God Tier: Facebook moms run the meme game
The advice meme as we knew it (original characters captioned in Impact) is dead. But while the internet cultural vanguard moved on, a newer class of internet user, the well-connected mainstreamer, reinvented it. We live in the age of the post-meme.
So when did this…
become hotter than this?
From meme to post-meme
At their cultural pinnacle, advice memes mostly spread on 4chan and reddit (and some aggregation sites that stole from them). The two forum sites had been the twin towers of meme creation for years, inventing and spreading Rickrolling, LOLcats, and Rage Comics. But whether through an aging userbase, competition from sites like Tumblr and Twitter, or just the inevitably shifting sands of the internet, they haven’t birthed a dominant meme format in years. 4chan’s best memes now comment on their own disappearing relevance; reddit’s /r/adviceanimals is a quiet community that repurposes memes for personal storytelling. The “cool” part of the internet has largely abandoned the advice meme format, and now visual memes can take almost any form.
But over the past few years, the advice meme trickled down to the lower class of the internet: boomers, parents, late adopters, mainstreamers, and possibly the actual lower class. Their sense of style is less influenced by irony or tech design. They like jokes, not anti-jokes. And on Facebook pages like Shut Up I’m Still Talking, Words of Wisdom, Heart Touching Fun, Love This Pic, and Bringing Humor to Your Day With Love, they remake memes in their own image.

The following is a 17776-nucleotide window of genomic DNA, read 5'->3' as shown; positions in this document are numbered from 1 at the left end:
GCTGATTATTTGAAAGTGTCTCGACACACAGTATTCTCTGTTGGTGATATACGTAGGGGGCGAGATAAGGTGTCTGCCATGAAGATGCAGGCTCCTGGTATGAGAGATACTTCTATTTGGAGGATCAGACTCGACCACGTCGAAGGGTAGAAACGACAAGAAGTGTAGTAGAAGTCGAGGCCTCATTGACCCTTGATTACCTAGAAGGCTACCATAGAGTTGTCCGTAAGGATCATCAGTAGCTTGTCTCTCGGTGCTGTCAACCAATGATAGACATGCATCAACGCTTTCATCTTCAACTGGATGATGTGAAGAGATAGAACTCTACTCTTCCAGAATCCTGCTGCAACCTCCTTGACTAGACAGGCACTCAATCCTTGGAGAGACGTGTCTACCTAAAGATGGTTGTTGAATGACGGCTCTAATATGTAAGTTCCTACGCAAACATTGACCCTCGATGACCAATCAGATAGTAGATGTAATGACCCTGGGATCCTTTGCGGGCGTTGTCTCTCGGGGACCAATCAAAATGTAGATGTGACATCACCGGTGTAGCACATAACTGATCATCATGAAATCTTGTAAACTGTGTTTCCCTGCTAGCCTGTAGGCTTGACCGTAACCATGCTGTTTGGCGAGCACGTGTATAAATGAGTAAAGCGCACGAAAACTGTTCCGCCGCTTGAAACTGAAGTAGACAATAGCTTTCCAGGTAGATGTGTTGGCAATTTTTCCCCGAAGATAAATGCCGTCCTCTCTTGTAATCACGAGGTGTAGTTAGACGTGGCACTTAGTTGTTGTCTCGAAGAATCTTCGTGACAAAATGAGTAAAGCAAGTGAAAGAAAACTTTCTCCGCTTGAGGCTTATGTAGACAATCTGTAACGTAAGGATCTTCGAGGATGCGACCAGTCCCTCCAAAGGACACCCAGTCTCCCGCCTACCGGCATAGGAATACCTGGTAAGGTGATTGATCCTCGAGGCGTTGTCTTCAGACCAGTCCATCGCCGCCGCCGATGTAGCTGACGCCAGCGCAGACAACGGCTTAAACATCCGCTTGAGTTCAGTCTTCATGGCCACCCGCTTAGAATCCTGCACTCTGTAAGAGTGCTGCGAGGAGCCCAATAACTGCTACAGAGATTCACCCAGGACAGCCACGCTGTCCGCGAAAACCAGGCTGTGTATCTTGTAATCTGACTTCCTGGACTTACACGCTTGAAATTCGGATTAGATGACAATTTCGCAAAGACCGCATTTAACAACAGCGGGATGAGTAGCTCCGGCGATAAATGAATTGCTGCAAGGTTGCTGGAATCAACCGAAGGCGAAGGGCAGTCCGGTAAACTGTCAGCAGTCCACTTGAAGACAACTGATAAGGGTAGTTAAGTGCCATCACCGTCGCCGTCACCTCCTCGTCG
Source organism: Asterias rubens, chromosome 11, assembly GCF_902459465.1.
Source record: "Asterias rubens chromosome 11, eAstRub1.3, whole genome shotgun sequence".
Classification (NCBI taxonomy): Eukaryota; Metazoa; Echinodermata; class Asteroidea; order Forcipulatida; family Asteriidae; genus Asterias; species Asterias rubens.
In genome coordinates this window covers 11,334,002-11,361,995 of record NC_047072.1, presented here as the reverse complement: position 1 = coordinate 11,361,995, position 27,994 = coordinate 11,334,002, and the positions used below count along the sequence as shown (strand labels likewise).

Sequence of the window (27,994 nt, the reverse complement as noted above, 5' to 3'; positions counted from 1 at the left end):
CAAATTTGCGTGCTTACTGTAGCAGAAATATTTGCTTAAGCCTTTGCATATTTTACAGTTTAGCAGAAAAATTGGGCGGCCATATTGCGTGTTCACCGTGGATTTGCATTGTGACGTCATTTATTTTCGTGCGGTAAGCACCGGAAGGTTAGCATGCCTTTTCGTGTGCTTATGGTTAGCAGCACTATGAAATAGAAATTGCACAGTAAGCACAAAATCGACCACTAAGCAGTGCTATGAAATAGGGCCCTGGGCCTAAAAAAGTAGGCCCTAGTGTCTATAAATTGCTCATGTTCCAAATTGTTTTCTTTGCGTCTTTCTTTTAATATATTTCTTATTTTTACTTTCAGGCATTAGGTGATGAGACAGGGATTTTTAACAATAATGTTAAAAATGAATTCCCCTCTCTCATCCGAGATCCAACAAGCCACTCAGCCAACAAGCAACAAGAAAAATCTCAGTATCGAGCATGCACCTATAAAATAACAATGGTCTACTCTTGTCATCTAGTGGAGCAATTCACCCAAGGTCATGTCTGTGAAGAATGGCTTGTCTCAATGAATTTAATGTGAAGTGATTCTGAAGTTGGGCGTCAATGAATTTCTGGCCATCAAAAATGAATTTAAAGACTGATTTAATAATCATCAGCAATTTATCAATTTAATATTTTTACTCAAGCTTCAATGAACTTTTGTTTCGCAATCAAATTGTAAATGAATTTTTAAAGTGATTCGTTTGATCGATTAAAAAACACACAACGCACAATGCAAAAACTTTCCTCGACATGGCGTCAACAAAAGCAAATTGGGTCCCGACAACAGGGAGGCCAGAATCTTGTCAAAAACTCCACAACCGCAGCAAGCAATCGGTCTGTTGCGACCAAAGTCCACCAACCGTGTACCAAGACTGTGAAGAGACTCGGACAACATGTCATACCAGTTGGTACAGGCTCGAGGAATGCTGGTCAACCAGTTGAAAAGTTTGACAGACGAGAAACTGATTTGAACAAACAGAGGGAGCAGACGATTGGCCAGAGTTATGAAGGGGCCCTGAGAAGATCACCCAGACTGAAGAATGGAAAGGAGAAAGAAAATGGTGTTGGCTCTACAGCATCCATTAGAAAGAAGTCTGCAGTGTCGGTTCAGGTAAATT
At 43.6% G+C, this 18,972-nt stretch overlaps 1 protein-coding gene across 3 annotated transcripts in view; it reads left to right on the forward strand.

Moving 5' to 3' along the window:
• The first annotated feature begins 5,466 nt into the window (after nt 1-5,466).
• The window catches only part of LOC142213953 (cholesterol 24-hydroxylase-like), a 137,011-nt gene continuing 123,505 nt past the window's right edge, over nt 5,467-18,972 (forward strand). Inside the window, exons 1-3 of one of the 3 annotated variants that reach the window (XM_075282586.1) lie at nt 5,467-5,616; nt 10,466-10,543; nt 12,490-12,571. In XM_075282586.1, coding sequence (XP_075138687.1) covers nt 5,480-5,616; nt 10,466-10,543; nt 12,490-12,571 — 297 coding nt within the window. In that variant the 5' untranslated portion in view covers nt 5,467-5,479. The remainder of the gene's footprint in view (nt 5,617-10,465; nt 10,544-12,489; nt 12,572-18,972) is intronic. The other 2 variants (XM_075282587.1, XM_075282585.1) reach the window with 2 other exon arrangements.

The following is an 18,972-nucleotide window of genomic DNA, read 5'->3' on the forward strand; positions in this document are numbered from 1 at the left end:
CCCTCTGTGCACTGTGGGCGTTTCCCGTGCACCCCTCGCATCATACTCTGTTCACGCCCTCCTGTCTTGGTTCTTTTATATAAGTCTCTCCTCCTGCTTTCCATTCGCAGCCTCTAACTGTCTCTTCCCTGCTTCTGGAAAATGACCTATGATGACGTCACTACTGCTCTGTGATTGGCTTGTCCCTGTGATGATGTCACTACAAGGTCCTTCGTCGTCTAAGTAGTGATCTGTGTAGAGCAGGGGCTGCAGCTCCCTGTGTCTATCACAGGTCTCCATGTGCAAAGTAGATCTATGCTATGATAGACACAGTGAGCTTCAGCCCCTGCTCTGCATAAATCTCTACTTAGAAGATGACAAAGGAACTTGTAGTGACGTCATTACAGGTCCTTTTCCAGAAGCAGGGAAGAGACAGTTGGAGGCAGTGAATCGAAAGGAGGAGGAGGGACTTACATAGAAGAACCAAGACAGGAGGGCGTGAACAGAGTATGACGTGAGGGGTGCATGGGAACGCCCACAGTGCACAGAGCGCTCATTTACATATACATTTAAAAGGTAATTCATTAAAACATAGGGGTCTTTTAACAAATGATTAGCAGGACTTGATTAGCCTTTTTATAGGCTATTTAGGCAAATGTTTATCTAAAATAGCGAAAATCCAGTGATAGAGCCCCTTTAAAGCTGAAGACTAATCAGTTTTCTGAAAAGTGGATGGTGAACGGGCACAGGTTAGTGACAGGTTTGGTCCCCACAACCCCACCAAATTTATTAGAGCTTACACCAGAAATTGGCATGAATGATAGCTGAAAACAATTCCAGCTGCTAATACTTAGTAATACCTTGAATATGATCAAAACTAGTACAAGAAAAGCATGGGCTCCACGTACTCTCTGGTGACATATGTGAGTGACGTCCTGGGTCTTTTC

By the time it got popular, the traditional advice meme had settled into a standard format: An image, usually square, with two lines of text at top and bottom in the Impact typeface, white text with a black stroke. Older meme images were superimposed on a colored pinwheel backdrop, which eventually disappeared as new memes simply used an entire photo. Outside the occasional watermark, the look was clean. It was easy to recognize an advice meme.
The post-meme, however, is chaotic and creative. Type style, text length and layout vary wildly. Characters aren’t drawn from obscurity but chosen for immediate recognition by a mainstream adult audience. Watermarks are common, and crop jobs are sloppy.
The post-meme transformed the use of characters to represent emotions in memes. In “How Minions Destroyed the Internet,” Awl contributor Brian Feldman explains the difference between advice memes and “Minion memes”:
But Minions are not tied to any central emotion. They occupy an odd middle ground as a specific piece of intellectual property unbound from a specific feeling or worldview. Minions are sarcastic, honest, smarmy, snarky, playful, mean, and downright sour depending on the need… Minions are basically emoji.
Feldman is absolutely right about Minions. And they show up frequently in post-meme collections:
But they’re just one member of a recurring cast: Garfield, Betty Boop, Jeff Dunham’s puppet Walter, the cast of Looney Tunes (especially Tweety, Daffy, and Taz), and an occasional Donald Duck or Goofy. Some generic characters and abstract decoration round things out. These characters aren’t such blank slates as Minions, but they all combine a mild trickster personality with lovability.
This cast can’t be sorted by emotion. It seems almost any character can be used with almost any text. Even the character’s expression might not match the text’s tone. But the medium still has an identifiable range of expression, one even more specific than the traditional advice meme.
The taxonomy of the traditional advice meme lets us easily identify its core audience as young, nerdy middle-class straight white men. The most popular advice memes skew toward this group’s values.
For example, Scumbag Steve, Sheltering Suburban Mom, and Scumbag Stacy all interact with an implied young straight male. Scumbag Steve borrows money from him but doesn’t hit on them. Sheltering Suburban Mom parents him with racist and classist views. Scumbag Stacy withholds sex from him while slutting around with non-nerds. In Successful Black Man, the assumed-white reader is playfully teased for making racist assumptions about black men.